On Modeling and Optimal Control of Modular Batteries: Thermal and State-of-Charge Balancing
There has in recent years been an increasing interest in battery-powered electrified vehicles (xEVs) to reduce carbon footprint of transportation and the dependence on fossil fuels. Since the battery pack of xEVs is one of the most expensive but a key component in the powertrain, the battery lifetime is an important factor for the success of xEVs. Thermal and state-of-charge (SOC) imbalance is well known to cause non-uniform ageing in batteries. This thesis formalizes the simultaneous balancing of temperature and SOC, which are two conflicting objectives, using load sharing concept. This concept is realized using a cascaded converter based air-cooled modular battery, which allows cell-level control including cell-shunting. It can be operated using unipolar (UPC) and bipolar (BPC) control modes i.e., two- and four-quadrant module operation. The optimal control problem is to decide the power distribution among battery modules such that the total power/voltage demand is satisfied, all modules remain fairly balanced in terms of SOC and temperature, and physical limits are not violated. In addition to control design, the particular investigations include the requirements on battery control mode and the load intensity/prediction for the problem feasibility, the controller's structural and functional properties to understand and characterize its internal working, and control robustness under parametric variations.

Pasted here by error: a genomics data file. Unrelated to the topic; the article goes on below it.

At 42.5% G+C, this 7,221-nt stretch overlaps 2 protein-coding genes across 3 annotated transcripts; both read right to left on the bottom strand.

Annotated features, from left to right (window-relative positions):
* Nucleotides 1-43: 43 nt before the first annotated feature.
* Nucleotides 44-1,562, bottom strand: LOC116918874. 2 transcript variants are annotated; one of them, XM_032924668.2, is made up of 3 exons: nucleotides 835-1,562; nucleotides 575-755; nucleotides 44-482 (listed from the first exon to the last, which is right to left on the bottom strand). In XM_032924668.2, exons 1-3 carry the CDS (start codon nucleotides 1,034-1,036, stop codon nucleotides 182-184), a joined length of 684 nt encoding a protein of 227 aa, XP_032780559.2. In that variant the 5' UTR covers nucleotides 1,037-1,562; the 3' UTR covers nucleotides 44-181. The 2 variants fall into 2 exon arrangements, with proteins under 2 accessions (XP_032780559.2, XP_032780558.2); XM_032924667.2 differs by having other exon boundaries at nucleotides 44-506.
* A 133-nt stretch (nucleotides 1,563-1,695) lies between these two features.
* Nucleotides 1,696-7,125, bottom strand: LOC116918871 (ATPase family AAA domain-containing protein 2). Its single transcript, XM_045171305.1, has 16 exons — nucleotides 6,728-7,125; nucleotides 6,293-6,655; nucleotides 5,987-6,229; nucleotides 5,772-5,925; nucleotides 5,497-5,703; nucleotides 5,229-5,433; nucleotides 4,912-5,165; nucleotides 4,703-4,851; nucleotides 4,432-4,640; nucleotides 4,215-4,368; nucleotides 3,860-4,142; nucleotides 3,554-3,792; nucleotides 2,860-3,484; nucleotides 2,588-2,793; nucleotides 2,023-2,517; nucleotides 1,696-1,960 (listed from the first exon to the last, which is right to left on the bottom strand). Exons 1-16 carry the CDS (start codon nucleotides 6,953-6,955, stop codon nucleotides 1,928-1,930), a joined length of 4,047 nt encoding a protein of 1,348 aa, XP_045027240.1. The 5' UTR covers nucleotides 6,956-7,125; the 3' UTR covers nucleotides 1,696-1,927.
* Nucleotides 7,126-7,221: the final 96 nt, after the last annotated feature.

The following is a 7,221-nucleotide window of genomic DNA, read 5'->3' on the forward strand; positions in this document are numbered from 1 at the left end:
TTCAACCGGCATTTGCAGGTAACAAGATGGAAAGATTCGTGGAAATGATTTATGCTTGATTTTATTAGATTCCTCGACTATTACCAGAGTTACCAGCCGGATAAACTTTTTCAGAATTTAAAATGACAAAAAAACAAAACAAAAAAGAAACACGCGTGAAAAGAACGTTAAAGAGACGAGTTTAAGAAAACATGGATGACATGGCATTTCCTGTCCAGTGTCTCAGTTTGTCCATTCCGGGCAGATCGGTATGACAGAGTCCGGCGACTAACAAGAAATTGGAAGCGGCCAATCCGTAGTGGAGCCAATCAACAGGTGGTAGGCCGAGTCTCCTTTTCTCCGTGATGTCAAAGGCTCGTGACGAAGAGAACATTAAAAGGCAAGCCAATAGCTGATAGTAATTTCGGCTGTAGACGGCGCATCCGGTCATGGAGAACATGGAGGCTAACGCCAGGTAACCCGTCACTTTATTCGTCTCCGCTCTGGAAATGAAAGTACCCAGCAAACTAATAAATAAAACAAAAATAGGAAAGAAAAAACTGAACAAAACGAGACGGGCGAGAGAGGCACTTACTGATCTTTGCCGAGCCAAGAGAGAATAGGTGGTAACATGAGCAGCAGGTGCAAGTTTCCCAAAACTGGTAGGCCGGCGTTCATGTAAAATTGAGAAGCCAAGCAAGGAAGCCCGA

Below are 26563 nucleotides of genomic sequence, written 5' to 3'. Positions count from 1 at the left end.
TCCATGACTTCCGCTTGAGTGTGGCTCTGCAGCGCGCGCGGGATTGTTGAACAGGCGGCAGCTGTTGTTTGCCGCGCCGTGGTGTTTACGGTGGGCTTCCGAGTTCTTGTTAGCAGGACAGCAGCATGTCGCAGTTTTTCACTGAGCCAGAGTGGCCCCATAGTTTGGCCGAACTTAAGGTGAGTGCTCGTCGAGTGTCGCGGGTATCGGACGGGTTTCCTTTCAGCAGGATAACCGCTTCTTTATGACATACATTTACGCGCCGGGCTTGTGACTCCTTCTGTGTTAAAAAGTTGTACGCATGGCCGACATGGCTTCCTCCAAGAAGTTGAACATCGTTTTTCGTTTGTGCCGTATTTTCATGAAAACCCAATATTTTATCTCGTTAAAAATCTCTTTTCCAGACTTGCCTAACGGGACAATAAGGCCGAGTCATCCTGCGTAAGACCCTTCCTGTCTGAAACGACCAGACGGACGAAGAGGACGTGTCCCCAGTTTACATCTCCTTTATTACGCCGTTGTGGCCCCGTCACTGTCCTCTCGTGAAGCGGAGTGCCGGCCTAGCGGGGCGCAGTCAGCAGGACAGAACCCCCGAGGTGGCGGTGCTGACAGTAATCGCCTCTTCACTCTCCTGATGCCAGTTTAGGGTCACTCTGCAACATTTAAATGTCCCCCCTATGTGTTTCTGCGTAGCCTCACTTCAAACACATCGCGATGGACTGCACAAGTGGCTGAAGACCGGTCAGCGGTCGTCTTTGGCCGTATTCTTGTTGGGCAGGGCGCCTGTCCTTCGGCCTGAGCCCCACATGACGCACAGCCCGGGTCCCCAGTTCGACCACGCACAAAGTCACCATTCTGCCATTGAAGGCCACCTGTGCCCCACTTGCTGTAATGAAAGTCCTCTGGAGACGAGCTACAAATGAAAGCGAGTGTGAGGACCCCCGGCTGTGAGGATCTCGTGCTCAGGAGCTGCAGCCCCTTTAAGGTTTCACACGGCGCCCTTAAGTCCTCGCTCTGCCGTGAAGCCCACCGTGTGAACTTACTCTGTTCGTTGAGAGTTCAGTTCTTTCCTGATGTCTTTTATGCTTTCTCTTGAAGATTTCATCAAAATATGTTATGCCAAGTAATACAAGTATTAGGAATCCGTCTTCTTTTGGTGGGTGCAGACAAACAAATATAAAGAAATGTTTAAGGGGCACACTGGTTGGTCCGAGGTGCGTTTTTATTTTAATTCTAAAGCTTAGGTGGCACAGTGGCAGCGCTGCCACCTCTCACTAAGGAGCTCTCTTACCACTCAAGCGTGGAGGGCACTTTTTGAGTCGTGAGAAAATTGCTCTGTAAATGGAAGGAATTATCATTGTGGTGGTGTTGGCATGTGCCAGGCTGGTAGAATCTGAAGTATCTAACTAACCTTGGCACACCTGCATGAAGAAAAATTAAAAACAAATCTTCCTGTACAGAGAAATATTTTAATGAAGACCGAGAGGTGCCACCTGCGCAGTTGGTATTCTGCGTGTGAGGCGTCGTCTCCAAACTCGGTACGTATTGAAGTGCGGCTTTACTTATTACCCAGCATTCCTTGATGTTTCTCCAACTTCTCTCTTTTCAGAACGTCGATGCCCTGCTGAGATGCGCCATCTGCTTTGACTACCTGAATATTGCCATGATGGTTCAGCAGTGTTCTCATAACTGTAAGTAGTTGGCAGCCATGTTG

The control problem is formulated offline as a constrained convex quadratic program, which uses the averaged battery electro-thermal model and the full future load information to generate global optimal load distribution as a benchmark for other suboptimal controllers. For online applications with limited future information, a model predictive control (MPC) scheme is proposed for load management under both UPC and BPC modes. It is based on a novel idea of orthogonal decomposition of controller into two additive components namely voltage and balancing controls. The performance is thoroughly evaluated through simulations under various driving situations, prediction horizons, and modeling uncertainty. Using the structural insight offered by the orthogonal control decomposition, two simple computationally efficient control algorithms (so-called projected LQ and gain-scheduled proportional control) are proposed for real-time implementation. These control simplifications reveal two dominant modes of the balancing controller and completely unfold its internal working, allowing its simple rule-based implementation. This study concludes that the UPC mode using one-step state prediction is sufficient to achieve robust balancing performance under most driving situations, which do not demand continuously high load current.
model predictive control
Room EB, Hörsalsvägen 11, Chalmers University of Technology
Opponent: Prof. Hosam Fathy, Department of Mechanical and Nuclear Engineering, Battery and Energy Storage Technology Center, Control Optimization Laboratory, Pennsylvania State University, USA